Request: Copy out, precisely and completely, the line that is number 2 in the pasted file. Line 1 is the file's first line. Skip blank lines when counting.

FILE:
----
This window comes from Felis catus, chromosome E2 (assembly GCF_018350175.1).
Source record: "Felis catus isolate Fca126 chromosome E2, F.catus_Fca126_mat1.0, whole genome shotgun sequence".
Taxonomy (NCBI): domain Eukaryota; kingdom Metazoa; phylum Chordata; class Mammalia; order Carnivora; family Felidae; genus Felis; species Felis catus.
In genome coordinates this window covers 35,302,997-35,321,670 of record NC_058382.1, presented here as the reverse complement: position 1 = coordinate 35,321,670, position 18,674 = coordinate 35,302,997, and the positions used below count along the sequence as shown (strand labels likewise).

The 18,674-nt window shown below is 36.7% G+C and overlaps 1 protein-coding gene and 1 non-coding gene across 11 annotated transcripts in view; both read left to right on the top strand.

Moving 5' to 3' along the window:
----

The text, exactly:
Source record: "Felis catus isolate Fca126 chromosome E2, F.catus_Fca126_mat1.0, whole genome shotgun sequence".